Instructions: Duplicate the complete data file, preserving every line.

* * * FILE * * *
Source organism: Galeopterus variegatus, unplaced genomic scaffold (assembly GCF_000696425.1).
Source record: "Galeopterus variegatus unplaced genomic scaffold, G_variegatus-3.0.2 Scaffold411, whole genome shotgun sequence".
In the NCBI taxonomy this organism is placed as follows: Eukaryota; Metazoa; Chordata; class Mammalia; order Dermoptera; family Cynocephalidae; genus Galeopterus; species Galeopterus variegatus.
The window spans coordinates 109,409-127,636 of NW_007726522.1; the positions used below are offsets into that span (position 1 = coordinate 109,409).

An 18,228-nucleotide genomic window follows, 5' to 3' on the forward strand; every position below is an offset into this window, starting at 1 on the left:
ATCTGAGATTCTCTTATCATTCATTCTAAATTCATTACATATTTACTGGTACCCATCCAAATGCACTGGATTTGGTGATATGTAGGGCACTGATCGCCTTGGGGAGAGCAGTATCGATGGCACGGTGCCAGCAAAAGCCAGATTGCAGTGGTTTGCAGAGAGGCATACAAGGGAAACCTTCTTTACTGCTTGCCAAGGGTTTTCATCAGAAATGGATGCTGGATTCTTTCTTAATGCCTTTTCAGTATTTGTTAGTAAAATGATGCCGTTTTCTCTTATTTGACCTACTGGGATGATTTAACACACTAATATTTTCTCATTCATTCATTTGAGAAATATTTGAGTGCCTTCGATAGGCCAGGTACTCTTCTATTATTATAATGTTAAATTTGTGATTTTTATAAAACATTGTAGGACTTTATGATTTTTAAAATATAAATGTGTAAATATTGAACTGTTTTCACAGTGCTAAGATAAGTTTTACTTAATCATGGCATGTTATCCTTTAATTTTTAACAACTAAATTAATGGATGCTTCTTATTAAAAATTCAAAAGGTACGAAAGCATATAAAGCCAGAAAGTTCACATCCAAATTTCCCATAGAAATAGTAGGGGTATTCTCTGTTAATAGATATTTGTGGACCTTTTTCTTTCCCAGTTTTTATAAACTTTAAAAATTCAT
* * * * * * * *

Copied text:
Source organism: Galeopterus variegatus, unplaced genomic scaffold (assembly GCF_000696425.1).
Source record: "Galeopterus variegatus unplaced genomic scaffold, G_variegatus-3.0.2 Scaffold411, whole genome shotgun sequence".
In the NCBI taxonomy this organism is placed as follows: Eukaryota; Metazoa; Chordata; class Mammalia; order Dermoptera; family Cynocephalidae; genus Galeopterus; species Galeopterus variegatus.
The window spans coordinates 109,409-127,636 of NW_007726522.1; the positions used below are offsets into that span (position 1 = coordinate 109,409).

An 18,228-nucleotide genomic window follows, 5' to 3' on the forward strand; every position below is an offset into this window, starting at 1 on the left:
ATCTGAGATTCTCTTATCATTCATTCTAAATTCATTACATATTTACTGGTACCCATCCAAATGCACTGGATTTGGTGATATGTAGGGCACTGATCGCCTTGGGGAGAGCAGTATCGATGGCACGGTGCCAGCAAAAGCCAGATTGCAGTGGTTTGCAGAGAGGCATACAAGGGAAACCTTCTTTACTGCTTGCCAAGGGTTTTCATCAGAAATGGATGCTGGATTCTTTCTTAATGCCTTTTCAGTATTTGTTAGTAAAATGATGCCGTTTTCTCTTATTTGACCTACTGGGATGATTTAACACACTAATATTTTCTCATTCATTCATTTGAGAAATATTTGAGTGCCTTCGATAGGCCAGGTACTCTTCTATTATTATAATGTTAAATTTGTGATTTTTATAAAACATTGTAGGACTTTATGATTTTTAAAATATAAATGTGTAAATATTGAACTGTTTTCACAGTGCTAAGATAAGTTTTACTTAATCATGGCATGTTATCCTTTAATTTTTAACAACTAAATTAATGGATGCTTCTTATTAAAAATTCAAAAGGTACGAAAGCATATAAAGCCAGAAAGTTCACATCCAAATTTCCCATAGAAATAGTAGGGGTATTCTCTGTTAATAGATATTTGTGGACCTTTTTCTTTCCCAGTTTTTATAAACTTTAAAAATTCAT